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The circular economy – where rPET becomes the raw material for the production of new packaging – is an exciting and elegant solution to the challenges facing the packaging industry.
According to expert forecasts, the demand for polymer packaging will only continue to grow, as it is convenient.At the same time, product life-cycle studies show that, compared with alternative types of packaging, PET has a smaller ecological footprint.
Taken together, these facts illustrate a circular economy’s potential as a solution. Nevertheless, its successful implementation depends not only on the packaging industry, but also brands, governments and consumers. Only a joint effort will help develop a phased strategy for the practical implementation of a circular economy.
At each point in the chain of the creation and use of polymer packaging, there are adjustments that can be made, either directly or indirectly. And if each participant carries out improvements in the sphere of our direct influence, the effectiveness of these combined actions will be far greater.
Resin suppliers and recyclers
One of the biggest contributions PET producers and recyclers can make is in both improving existing mechanical recycling methods, and developing alternative approaches, such as chemical recycling.
Promising recent initiatives have successfully reduced PET to its essential constituents, or “monomers”. This will allow us to easily eliminate colorants, additives and any impurities, which can then themselves be reused in a completely closed loop. Such processes would vastly reduce the amount of difficult-to-recycle PET packaging, which usually ends up in landfill or leaks into the marine environment.
But despite many successful laboratory tests, today’s chemical recycling sector is still small–scale, and requires innovation and investment for it to have a positive impact in the industry and on the environment.
Packaging producers and brand owners
Plastic packaging manufacturers are in a position to reduce both the weight of packaging and increase the amount of rPET used in its production. The efficiency of plastic packaging has been continuously improved over the years: a 1.5 litre PET bottle weighed 75g in the 1980s; today it weighs 23g. This light–weighting saves resin, energy, and CO2 emissions over the course of the entire life–cycle of the bottle, from production to delivery to the consumer. And thanks to modern technical capabilities and investment in the latest equipment, packaging manufacturers can now produce bottles from 100 per cent rPET.
Plastic packaging producers, in collaboration with food and beverage producers, should strive to improve packaging recyclability. And by scaling back the use of colourants and additives, they can contribute to an increase in collection quotas and the quality of recycled PET, even if it means reducing the attractiveness and uniqueness of packaging design.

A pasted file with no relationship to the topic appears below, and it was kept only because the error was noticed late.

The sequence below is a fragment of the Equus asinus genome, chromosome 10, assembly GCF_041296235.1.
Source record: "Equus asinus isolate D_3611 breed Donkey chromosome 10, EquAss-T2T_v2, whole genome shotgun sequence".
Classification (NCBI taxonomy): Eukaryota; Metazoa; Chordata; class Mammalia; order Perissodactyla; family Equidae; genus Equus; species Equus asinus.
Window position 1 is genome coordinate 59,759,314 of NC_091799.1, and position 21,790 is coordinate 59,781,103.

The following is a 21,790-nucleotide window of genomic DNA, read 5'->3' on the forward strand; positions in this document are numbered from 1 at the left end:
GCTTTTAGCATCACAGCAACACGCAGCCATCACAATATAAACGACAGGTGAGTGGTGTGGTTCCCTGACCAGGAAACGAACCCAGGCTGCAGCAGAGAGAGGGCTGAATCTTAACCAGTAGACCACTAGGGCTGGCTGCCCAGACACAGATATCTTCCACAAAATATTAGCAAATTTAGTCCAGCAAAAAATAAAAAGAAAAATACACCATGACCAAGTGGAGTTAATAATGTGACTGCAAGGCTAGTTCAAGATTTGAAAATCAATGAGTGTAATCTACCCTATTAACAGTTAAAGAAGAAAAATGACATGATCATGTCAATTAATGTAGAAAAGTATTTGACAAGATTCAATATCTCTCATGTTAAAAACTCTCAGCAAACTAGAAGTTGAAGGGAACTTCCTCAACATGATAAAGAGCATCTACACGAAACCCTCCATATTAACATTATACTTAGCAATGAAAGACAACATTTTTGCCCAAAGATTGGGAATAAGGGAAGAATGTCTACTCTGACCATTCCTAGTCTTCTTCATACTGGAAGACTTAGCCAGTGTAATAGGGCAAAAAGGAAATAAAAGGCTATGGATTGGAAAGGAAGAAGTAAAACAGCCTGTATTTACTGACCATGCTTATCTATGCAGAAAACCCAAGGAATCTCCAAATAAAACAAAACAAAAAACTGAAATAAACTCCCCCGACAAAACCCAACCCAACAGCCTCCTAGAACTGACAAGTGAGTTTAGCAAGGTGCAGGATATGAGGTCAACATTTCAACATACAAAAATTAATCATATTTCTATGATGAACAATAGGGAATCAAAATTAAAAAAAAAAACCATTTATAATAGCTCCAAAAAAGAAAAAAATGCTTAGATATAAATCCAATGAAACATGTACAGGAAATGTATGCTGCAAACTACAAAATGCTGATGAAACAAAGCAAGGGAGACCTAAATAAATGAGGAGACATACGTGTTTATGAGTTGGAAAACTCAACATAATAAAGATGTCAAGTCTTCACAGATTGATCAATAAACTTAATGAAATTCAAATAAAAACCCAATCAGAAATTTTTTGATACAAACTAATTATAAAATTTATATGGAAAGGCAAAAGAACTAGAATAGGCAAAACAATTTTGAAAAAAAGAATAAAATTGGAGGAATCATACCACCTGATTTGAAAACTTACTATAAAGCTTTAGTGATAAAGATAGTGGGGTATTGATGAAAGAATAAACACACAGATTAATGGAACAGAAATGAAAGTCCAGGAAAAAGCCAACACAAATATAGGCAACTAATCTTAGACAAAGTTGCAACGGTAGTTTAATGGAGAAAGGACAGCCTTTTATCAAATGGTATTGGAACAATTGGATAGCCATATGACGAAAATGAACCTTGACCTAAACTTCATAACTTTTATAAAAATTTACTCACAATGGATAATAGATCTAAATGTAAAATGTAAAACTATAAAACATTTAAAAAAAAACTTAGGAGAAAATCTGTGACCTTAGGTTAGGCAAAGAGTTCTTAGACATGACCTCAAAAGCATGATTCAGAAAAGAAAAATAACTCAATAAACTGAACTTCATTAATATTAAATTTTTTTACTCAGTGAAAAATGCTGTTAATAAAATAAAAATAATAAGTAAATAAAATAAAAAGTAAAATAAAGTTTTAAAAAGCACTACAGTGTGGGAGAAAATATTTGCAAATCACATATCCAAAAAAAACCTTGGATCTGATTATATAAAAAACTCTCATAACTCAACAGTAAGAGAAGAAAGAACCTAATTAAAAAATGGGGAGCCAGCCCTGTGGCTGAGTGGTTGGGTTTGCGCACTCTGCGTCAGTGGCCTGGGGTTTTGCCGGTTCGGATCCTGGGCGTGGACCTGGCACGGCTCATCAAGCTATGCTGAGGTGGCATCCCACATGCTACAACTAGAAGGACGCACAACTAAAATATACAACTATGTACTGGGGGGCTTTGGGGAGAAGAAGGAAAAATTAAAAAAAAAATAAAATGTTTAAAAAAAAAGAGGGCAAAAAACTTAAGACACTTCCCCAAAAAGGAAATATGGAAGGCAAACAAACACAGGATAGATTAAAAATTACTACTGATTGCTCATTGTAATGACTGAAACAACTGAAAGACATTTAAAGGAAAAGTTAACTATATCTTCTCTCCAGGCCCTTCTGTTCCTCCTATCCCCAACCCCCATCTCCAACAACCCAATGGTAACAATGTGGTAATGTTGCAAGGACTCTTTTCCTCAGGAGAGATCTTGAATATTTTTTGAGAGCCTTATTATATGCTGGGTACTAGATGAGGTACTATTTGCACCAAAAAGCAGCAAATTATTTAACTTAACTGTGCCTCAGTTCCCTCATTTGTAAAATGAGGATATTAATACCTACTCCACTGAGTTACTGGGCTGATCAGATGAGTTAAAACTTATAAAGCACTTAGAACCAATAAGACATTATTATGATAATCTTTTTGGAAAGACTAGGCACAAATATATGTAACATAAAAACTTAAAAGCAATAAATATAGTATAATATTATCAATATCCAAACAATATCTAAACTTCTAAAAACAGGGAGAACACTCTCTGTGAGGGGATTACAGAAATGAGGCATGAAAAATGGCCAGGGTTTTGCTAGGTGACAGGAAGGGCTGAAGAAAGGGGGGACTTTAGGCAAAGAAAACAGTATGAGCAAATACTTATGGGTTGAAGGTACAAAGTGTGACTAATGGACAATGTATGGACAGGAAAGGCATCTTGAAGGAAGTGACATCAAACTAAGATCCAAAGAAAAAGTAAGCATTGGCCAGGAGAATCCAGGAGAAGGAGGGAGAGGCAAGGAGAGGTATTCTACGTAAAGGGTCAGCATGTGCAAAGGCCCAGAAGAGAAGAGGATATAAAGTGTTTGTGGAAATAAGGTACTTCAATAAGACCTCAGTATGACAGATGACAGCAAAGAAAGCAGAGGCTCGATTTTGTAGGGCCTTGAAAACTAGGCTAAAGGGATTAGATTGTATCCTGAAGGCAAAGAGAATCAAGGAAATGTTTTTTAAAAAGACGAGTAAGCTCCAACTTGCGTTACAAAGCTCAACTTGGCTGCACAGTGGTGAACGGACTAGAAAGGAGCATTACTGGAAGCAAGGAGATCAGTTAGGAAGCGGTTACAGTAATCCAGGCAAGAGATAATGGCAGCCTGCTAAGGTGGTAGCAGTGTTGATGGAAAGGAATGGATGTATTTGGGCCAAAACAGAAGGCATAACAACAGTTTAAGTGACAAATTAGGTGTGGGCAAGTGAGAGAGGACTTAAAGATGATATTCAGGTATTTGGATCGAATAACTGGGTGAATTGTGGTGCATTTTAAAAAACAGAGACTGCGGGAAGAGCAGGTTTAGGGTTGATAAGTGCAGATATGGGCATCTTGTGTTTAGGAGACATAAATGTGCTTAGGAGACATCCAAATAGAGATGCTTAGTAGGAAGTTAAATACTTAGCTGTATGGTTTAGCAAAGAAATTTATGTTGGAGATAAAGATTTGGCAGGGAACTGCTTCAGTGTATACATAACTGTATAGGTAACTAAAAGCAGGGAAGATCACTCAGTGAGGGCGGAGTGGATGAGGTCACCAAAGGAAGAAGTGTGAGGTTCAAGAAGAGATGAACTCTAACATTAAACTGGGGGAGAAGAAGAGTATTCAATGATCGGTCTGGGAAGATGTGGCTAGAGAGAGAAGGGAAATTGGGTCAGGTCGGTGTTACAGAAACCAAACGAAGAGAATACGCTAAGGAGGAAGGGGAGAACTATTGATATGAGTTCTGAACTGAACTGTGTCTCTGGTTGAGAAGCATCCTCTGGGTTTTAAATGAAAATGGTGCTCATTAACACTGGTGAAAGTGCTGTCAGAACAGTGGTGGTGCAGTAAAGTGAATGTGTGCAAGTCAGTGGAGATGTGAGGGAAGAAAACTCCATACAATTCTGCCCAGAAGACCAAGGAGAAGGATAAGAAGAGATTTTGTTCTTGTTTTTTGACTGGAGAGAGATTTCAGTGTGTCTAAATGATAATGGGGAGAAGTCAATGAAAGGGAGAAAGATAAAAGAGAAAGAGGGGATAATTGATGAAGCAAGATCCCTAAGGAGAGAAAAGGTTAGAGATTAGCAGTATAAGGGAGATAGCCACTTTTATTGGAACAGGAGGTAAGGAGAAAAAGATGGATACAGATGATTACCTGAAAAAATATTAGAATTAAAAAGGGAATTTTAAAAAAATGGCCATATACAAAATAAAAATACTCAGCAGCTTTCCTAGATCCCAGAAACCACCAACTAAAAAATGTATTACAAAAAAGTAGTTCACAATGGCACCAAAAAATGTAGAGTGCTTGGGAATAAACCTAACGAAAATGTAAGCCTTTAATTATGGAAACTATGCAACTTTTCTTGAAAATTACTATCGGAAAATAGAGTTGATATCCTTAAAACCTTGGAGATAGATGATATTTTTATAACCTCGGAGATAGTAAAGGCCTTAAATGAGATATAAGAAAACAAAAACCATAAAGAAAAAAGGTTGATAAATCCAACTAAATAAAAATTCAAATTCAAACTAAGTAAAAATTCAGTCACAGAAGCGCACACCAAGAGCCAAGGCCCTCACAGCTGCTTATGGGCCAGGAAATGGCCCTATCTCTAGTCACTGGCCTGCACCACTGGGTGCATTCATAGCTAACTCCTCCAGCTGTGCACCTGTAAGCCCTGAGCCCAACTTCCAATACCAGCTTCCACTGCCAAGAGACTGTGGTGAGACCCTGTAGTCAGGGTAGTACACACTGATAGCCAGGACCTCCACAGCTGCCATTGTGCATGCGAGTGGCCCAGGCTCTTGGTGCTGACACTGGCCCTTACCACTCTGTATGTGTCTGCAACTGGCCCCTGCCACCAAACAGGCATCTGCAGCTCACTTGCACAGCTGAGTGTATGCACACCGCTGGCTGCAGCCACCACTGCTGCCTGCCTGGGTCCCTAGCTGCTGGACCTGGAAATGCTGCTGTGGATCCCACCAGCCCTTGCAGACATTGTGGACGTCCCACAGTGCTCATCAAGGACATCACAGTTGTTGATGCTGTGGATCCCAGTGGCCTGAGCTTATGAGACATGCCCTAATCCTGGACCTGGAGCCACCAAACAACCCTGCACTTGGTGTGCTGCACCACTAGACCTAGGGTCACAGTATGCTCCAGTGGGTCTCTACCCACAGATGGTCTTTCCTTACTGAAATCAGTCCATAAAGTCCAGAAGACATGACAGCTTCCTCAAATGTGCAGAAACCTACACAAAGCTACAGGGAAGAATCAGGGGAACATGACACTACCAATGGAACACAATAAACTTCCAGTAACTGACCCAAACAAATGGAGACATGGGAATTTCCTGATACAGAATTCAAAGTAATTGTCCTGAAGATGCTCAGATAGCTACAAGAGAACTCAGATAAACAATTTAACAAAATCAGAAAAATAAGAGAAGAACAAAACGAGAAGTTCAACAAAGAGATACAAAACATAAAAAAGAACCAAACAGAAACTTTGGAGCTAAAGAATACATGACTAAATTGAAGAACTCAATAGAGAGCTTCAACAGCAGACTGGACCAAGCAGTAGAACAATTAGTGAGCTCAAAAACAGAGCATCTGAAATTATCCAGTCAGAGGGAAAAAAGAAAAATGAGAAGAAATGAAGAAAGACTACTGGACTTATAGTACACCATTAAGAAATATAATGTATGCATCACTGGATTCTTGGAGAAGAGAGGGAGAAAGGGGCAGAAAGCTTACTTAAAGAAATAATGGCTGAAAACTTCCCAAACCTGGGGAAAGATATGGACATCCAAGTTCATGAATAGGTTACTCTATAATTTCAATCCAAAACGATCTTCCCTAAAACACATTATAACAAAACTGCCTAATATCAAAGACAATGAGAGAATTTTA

Governments must both provide a clear legislative framework to stimulate the collection and recycling of plastic, while making rPET use economically attractive to manufacturers.
EU directives are key criteria for regulating plastic packaging legislation in European countries. Without the efficient collection and recycling of plastic waste, the quality and quantity of rPET will not reach the targets established by the EU Directive. Improving the quality and increasing the collection of polymer packaging will make recycling economically attractive, which means the effective collection of plastic is an important step in the development of the circular economy.
EU directives also impose obligations on EU member states to raise both consumer awareness of environmental plastics pollution, and consumer participation in solving it. After all, consumers of plastic packaging should also take responsibility. Each bottle left on the beach or thrown into the wrong bin affects the level of environmental pollution. It is important to be consistent and adhere to the values of a developed society: to sort and dispose of waste properly.
It is necessary that we both halt the entry of plastics into the ecosystem, and eliminate the existing consequences of the poor handling of polymer packaging. This is a global problem that cannot be solved without the support of developed countries. The participation of private companies in clean-up activities will reduce the environmental impact, and publicising these actions via media campaigns will attract new volunteers, and highlight to consumers the importance of taking care in handling packaging waste.
The boundaries of our environmental impact are wider than we imagine. We must all take responsibility inside – and, where possible, outside – our direct sphere of influence if we are to see the result we need.